NCAA Fails its own Exam

On Tuesday, January 3, 2023, the National Collegiate Athletic Association’s Transformation Committee, which had been charged with reshaping NCAA policies, released its 40-page final report.[1] The Report will next go to the Division I Board of Directors for consideration at the 2023 NCAA Convention in San Antonio next week.[2]

The Report details 34 review areas falling under six general categories. These categories include Student-Athlete Benefits; Membership Expectations (Student-Athlete Voice); General Membership Expectations; Decision Making and Governance; and Championships. (Summary of the issues can be found in the Addendum on pages 23-39 of the Report).

While none of the review areas included any in-depth recommendation for the lingering issues surrounding player compensation, page 21 of the Report provides insight to the NCAA’s plan of attack regarding these issues. In sum, the NCAA makes it clear that it has absolutely no intentions on moving forward alone regarding issues of student-athlete employment status, NIL, and revenue sharing. Moreover, the Report recommends that any advancement in these categories come directly from Congressional directives.

Specifically, page 21 reads, in relevant part:

“The contents of this report represent the deliberations, evaluations, and actions on some of the biggest challenges facing Division I athletics. In our time, we have made great strides in achieving that charge. However, many issues remained unaddressed.

In the vast majority of those cases – as it pertains to issues such as name, image, & likeness standards, the employment status of student-athletes, and the unique interests of student athletes in the highest revenue-generating athletic programs – this stems from legal and other uncertainties. The NCAA is prepared and eager to engage on these issues. There’s no question that finding fair, sustainable, and equitable resolutions to each issue will be essential to Division I’s future. We simply need a clear, stable framework under which to address them.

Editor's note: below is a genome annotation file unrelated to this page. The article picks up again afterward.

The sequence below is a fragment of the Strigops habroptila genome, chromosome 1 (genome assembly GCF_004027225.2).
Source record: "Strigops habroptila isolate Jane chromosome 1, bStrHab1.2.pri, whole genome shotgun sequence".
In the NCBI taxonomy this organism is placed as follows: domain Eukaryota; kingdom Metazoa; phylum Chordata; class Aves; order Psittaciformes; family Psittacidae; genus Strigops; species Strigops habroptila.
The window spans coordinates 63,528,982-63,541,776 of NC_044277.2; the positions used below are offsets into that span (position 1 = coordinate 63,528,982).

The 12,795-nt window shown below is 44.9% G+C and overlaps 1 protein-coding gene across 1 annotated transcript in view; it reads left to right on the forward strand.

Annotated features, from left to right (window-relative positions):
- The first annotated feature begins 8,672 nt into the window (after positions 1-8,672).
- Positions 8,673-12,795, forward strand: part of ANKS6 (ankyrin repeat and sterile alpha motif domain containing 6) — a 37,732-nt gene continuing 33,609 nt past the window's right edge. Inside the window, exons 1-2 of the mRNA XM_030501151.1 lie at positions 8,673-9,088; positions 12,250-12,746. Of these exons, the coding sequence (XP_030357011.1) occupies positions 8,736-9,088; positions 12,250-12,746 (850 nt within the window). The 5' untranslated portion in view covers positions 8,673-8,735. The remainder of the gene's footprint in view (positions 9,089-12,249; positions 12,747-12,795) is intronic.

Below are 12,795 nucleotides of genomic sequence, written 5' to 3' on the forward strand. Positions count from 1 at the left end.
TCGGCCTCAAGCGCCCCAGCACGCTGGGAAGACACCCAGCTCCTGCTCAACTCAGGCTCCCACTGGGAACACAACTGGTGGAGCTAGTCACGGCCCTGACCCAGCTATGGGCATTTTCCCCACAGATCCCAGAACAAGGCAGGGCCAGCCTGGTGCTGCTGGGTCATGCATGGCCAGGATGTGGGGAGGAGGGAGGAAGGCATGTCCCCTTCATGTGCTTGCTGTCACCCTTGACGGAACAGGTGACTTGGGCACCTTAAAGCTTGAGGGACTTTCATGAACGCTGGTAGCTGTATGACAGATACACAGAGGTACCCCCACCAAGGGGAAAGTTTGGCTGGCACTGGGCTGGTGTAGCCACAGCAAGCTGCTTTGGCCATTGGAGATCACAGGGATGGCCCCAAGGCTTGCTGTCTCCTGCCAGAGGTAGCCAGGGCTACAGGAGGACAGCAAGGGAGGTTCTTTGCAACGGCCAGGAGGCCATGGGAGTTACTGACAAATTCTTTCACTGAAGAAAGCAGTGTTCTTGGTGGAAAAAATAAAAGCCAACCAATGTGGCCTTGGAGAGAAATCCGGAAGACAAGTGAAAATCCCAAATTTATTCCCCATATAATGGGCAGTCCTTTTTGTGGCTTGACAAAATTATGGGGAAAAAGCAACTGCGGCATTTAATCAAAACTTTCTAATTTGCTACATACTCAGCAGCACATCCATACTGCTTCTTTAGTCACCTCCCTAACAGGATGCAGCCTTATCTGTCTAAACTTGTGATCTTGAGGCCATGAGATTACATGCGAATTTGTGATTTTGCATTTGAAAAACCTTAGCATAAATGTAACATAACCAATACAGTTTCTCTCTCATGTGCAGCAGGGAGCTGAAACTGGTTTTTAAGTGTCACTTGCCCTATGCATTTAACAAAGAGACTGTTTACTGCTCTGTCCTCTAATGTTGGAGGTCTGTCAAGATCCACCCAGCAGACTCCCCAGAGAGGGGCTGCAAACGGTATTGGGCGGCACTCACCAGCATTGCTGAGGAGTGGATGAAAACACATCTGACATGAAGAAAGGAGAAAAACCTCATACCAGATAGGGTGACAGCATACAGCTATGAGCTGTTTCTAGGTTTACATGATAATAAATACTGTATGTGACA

Congress is the only entity that can grant stability. Since the next phase of NCAA transformation will hinge on these issues, the NCAA has initiated and established a Board of Governors Subcommittee on Congressional Engagement. They will now take responsibility for the advancement of the unfinished pieces of the Transformation Committee’s work where the NCAA currently lacks the ability to self-impose changes on its own. The Subcommittee will also lead the NCAA’s strategy for engaging, motivating, and collaborating with Congress over the coming year.” id.

While news of the NCAA waiting for Congress’s help about player compensation is nothing new, it’s interesting to see the NCAA put forth a subcommittee designed to interact with Congress while Congress has remained silent. Unless the NCAA knows something that the rest of us simply don’t, it appears that the player compensation issues surrounding college sports will not be settled any time soon. Despite having decades to implement some sort of revenue sharing structure, the NCAA appears willing to wait while simultaneously pushing all its player compensation issues onto Congress to fix. A task Congress will likely also put on the backburner, especially as it currently spends its time wallowing in its own leadership vacuum.

Photo Credit.


[1] https://images.saymedia-content.com/.image/cs_srgb/MTk0OTA3MTk4ODU2MzczNzg0/final-ditc-report-with-addendum%E2%80%94123022.pdf

[2] https://www.si.com/college/2023/01/03/ncaa-tournament-expansion-recommendation-transformation

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President of the Buffalo Sports and Entertainment Law Society. Before law school, I coached college football at the University of Rochester for five seasons. I am excited to take these experiences, along with a legal education to make an impact on the ever-evolving landscape of college athletics. Thanks for reading our posts!

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